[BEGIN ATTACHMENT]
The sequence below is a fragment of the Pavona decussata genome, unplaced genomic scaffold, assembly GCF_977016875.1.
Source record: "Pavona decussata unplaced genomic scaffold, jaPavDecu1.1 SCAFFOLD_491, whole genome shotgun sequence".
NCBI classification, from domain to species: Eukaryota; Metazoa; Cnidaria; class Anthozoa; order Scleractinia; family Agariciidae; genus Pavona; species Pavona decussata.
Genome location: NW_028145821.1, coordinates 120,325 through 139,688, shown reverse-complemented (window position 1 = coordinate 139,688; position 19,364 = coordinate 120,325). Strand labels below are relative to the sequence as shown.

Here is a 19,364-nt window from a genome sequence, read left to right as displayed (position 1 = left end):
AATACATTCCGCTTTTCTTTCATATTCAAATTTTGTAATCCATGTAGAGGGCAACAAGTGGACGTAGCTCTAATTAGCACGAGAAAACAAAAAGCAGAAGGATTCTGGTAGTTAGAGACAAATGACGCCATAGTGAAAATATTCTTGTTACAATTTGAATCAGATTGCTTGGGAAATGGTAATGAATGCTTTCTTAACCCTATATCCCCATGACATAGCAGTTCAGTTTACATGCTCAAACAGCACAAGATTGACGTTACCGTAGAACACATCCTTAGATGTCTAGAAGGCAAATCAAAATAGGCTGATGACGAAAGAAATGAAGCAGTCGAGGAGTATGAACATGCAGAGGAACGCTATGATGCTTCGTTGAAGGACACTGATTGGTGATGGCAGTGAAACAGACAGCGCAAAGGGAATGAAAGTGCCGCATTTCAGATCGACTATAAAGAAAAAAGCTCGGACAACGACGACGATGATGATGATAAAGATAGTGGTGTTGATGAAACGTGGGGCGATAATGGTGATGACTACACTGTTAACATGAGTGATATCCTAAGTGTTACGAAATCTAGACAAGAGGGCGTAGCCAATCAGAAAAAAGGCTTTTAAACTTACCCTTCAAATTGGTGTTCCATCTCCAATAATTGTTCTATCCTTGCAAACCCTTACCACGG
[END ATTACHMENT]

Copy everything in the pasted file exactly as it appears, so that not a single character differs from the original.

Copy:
The sequence below is a fragment of the Pavona decussata genome, unplaced genomic scaffold, assembly GCF_977016875.1.
Source record: "Pavona decussata unplaced genomic scaffold, jaPavDecu1.1 SCAFFOLD_491, whole genome shotgun sequence".
NCBI classification, from domain to species: Eukaryota; Metazoa; Cnidaria; class Anthozoa; order Scleractinia; family Agariciidae; genus Pavona; species Pavona decussata.
Genome location: NW_028145821.1, coordinates 120,325 through 139,688, shown reverse-complemented (window position 1 = coordinate 139,688; position 19,364 = coordinate 120,325). Strand labels below are relative to the sequence as shown.

Here is a 19,364-nt window from a genome sequence, read left to right as displayed (position 1 = left end):
AATACATTCCGCTTTTCTTTCATATTCAAATTTTGTAATCCATGTAGAGGGCAACAAGTGGACGTAGCTCTAATTAGCACGAGAAAACAAAAAGCAGAAGGATTCTGGTAGTTAGAGACAAATGACGCCATAGTGAAAATATTCTTGTTACAATTTGAATCAGATTGCTTGGGAAATGGTAATGAATGCTTTCTTAACCCTATATCCCCATGACATAGCAGTTCAGTTTACATGCTCAAACAGCACAAGATTGACGTTACCGTAGAACACATCCTTAGATGTCTAGAAGGCAAATCAAAATAGGCTGATGACGAAAGAAATGAAGCAGTCGAGGAGTATGAACATGCAGAGGAACGCTATGATGCTTCGTTGAAGGACACTGATTGGTGATGGCAGTGAAACAGACAGCGCAAAGGGAATGAAAGTGCCGCATTTCAGATCGACTATAAAGAAAAAAGCTCGGACAACGACGACGATGATGATGATAAAGATAGTGGTGTTGATGAAACGTGGGGCGATAATGGTGATGACTACACTGTTAACATGAGTGATATCCTAAGTGTTACGAAATCTAGACAAGAGGGCGTAGCCAATCAGAAAAAAGGCTTTTAAACTTACCCTTCAAATTGGTGTTCCATCTCCAATAATTGTTCTATCCTTGCAAACCCTTACCACGG